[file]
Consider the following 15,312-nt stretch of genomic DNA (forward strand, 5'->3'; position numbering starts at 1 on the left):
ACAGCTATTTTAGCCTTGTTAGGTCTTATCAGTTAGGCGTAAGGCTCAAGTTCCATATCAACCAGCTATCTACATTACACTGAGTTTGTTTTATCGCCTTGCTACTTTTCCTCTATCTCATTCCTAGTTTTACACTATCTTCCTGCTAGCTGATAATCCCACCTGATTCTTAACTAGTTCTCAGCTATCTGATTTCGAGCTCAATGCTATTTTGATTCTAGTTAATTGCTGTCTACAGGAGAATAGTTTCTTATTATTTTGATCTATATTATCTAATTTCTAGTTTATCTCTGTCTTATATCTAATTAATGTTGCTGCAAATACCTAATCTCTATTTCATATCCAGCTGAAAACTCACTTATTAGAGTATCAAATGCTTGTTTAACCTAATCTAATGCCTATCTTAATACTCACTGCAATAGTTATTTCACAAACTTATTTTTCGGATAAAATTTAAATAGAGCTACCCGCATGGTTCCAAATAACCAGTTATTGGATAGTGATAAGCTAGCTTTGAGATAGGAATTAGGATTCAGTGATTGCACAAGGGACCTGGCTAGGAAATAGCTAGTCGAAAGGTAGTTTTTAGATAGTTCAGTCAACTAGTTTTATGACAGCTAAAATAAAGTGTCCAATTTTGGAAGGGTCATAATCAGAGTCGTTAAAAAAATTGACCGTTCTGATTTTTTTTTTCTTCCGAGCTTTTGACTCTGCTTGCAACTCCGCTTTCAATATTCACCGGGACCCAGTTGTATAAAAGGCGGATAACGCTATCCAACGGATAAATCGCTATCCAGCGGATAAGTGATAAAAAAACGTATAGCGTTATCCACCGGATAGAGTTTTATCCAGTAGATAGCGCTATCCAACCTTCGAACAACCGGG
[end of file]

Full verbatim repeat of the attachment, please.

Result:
Consider the following 15,312-nt stretch of genomic DNA (forward strand, 5'->3'; position numbering starts at 1 on the left):
ACAGCTATTTTAGCCTTGTTAGGTCTTATCAGTTAGGCGTAAGGCTCAAGTTCCATATCAACCAGCTATCTACATTACACTGAGTTTGTTTTATCGCCTTGCTACTTTTCCTCTATCTCATTCCTAGTTTTACACTATCTTCCTGCTAGCTGATAATCCCACCTGATTCTTAACTAGTTCTCAGCTATCTGATTTCGAGCTCAATGCTATTTTGATTCTAGTTAATTGCTGTCTACAGGAGAATAGTTTCTTATTATTTTGATCTATATTATCTAATTTCTAGTTTATCTCTGTCTTATATCTAATTAATGTTGCTGCAAATACCTAATCTCTATTTCATATCCAGCTGAAAACTCACTTATTAGAGTATCAAATGCTTGTTTAACCTAATCTAATGCCTATCTTAATACTCACTGCAATAGTTATTTCACAAACTTATTTTTCGGATAAAATTTAAATAGAGCTACCCGCATGGTTCCAAATAACCAGTTATTGGATAGTGATAAGCTAGCTTTGAGATAGGAATTAGGATTCAGTGATTGCACAAGGGACCTGGCTAGGAAATAGCTAGTCGAAAGGTAGTTTTTAGATAGTTCAGTCAACTAGTTTTATGACAGCTAAAATAAAGTGTCCAATTTTGGAAGGGTCATAATCAGAGTCGTTAAAAAAATTGACCGTTCTGATTTTTTTTTTCTTCCGAGCTTTTGACTCTGCTTGCAACTCCGCTTTCAATATTCACCGGGACCCAGTTGTATAAAAGGCGGATAACGCTATCCAACGGATAAATCGCTATCCAGCGGATAAGTGATAAAAAAACGTATAGCGTTATCCACCGGATAGAGTTTTATCCAGTAGATAGCGCTATCCAACCTTCGAACAACCGGG